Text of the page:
Jordan hails from the North Causeway Coast of Northern Ireland where he has been involved in farming since he was very young. His grandfather’s family farm was sold just before Jordan was born, but the family always remained involved in agriculture so as soon as he was old enough he started to work on farms, milking cows and helping various people. He started with 50 cows, moved up to 200 and has kept progressing from that point.
When Jordan finished school, he started an agriculture degree at Harper Adams, during which time he spent a year at a very big dairy farm in Cheshire - with over 2000 cattle - increasing his interest in big-scale dairy farming.
Having always been interested in gathering a wide range of farm experience, however, Jordan decided to take on a harvest job in Suffolk when he graduated. He was offered a job on the farm and admits to being tempted by all the big machinery but when an opportunity arose to work at Dourie, he realised he missed working with cows and wanted to go back to grassland and dairy farming.
“Dourie sounded very interesting and unusual with its New-Zealand based system. I’ve worked with big herds before but only indoors so I thought it would be a good experience,” Jordan says.
His job has changed significantly from its original format. Jordan was taken on as deputy dairy manager, but the opportunity quickly arose to become dairy manager and he is now being trained into the role by existing dairy manager, Becca. “I’m nervous but excited,” Jordan says of the new role. “It’s a great opportunity for me, with a lot more responsibility and a lot more on my plate. I need to put the graft in, but I know that Rory will back me all the way.”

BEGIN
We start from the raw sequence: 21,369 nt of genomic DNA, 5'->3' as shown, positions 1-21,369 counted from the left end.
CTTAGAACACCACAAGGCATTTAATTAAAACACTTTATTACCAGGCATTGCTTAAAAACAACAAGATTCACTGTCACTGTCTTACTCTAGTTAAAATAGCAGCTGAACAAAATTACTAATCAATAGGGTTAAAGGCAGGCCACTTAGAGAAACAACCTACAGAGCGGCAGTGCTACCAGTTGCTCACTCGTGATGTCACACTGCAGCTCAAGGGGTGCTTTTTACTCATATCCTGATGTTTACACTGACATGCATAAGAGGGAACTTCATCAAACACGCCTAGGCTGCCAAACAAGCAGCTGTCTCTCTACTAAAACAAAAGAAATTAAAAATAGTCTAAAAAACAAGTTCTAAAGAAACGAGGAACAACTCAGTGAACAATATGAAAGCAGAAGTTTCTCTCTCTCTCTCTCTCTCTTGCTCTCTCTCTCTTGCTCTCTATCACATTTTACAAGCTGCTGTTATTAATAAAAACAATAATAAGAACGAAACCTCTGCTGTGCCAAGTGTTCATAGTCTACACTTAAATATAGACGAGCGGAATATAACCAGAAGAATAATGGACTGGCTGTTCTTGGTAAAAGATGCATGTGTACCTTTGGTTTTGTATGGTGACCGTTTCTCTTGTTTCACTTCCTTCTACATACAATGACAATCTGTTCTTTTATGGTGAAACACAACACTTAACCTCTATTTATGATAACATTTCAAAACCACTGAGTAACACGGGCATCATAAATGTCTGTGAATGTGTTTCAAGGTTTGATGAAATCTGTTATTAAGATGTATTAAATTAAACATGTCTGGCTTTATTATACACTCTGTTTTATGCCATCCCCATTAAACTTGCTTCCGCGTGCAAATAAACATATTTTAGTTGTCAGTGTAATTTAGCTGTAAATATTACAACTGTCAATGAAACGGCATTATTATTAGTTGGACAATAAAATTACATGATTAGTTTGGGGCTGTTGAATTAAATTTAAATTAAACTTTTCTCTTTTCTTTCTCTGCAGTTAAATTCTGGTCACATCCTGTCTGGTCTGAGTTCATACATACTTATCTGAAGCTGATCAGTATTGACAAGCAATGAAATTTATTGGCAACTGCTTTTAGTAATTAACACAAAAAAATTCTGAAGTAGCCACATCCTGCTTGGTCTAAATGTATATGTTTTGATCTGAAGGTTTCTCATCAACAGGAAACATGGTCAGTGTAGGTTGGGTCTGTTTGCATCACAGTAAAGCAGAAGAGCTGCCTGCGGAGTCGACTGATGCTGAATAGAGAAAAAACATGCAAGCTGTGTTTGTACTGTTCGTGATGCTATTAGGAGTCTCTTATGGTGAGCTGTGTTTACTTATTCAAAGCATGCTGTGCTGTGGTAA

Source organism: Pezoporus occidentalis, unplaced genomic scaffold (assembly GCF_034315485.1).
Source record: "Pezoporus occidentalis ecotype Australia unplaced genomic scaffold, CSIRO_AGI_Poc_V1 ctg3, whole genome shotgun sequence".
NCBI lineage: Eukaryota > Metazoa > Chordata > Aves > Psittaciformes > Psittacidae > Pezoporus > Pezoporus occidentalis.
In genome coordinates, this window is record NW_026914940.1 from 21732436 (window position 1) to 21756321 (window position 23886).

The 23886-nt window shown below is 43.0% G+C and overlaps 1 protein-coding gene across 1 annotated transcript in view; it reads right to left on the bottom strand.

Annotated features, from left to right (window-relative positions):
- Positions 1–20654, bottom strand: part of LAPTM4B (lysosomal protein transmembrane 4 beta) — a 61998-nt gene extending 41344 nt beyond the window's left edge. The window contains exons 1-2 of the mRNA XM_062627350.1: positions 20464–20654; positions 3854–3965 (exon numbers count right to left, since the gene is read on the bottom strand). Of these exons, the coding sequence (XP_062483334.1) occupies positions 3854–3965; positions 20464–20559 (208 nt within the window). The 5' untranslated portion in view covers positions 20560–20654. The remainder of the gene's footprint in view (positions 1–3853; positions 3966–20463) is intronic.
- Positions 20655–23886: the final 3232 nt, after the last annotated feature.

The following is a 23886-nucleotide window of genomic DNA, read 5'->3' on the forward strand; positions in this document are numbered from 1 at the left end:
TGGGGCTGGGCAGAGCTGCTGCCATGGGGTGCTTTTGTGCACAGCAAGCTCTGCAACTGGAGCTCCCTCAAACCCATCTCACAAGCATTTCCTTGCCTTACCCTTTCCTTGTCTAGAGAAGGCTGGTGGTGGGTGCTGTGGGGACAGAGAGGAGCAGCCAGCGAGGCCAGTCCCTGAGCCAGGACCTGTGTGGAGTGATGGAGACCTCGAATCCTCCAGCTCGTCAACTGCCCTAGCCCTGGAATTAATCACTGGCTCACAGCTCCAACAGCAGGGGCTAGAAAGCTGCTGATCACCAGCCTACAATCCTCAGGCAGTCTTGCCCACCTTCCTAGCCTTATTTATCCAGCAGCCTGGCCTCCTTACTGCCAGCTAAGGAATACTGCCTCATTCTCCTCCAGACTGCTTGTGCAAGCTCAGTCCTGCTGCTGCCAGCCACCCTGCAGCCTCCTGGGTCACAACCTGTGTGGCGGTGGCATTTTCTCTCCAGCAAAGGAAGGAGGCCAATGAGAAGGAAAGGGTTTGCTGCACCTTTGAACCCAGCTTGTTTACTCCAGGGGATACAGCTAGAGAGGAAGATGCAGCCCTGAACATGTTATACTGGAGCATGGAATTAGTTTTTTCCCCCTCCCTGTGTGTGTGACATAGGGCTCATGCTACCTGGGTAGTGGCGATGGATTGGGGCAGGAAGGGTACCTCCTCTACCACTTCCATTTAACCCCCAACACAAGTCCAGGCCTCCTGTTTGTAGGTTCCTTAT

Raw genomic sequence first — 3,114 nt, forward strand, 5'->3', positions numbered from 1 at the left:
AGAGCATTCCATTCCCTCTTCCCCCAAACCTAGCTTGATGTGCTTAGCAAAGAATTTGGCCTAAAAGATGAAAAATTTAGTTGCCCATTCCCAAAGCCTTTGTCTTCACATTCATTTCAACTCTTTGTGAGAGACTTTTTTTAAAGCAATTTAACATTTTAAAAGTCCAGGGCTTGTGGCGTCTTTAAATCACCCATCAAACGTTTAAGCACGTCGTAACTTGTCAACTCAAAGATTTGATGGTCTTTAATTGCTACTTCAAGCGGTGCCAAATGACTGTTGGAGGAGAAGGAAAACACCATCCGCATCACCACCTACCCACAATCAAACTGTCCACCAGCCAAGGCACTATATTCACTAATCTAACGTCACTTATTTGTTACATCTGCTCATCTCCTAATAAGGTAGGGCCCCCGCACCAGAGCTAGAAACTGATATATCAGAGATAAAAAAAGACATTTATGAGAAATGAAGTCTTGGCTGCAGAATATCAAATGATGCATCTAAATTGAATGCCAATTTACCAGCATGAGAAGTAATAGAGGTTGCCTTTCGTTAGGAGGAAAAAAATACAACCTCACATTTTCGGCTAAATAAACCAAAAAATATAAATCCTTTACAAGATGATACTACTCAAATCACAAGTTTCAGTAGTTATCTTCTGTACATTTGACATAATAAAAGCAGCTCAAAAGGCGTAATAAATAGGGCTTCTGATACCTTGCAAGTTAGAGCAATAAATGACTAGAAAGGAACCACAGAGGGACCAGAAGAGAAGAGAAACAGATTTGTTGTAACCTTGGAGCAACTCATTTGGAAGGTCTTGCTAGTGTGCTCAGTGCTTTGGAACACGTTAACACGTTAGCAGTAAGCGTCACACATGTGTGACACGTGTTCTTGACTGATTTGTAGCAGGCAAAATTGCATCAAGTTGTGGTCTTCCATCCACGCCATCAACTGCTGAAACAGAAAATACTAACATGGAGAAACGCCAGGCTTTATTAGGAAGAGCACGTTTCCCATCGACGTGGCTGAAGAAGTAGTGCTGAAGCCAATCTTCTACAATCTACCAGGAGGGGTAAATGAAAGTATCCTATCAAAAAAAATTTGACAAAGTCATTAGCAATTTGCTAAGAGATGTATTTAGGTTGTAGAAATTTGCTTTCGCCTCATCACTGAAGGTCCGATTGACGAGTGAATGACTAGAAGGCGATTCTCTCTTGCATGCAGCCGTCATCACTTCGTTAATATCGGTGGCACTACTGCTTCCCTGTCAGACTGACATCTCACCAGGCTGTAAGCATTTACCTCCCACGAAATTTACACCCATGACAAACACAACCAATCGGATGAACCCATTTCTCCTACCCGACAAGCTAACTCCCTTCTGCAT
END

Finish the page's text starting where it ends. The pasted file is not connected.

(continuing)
Staff at Dourie are encouraged not just to learn about hands-on farming but all aspects of the business, so when calving finished, Jordan was encouraged into the office to help with record-keeping. “I’ve learned so much so far, really something new every day, and a lot about the management side of things, which is all new to me as I had only ever been a worker before,” Jordan says.
“I’ve also learned a lot more about the grazing system, which emphasises low input and getting the most out of the resources available. We use Jersey X Holstein cattle which, while they are smaller than regular Holsteins and don’t produce so much milk, are harder and produce higher fat, better quality milk,” Jordan says. “I’m also learning about grass-management and measuring, which is a skill that few people in the UK can do. Farms in Scotland are much more business-focused.”
Jordan is also enjoying learning about maintaining the parlours and healthy block-calving. “Everything I’ve learned, big or small, helps some way or another,” Jordan says. “I’m proud to have worked on such a large number of farms and I have experienced lots of different types of systems. Rory always likes suggestions and is very open-minded to learning new things himself.”
He’s happy with what he’s doing just now but would like to become dairy manager, eventually farm manager and ideally have his own farm one day.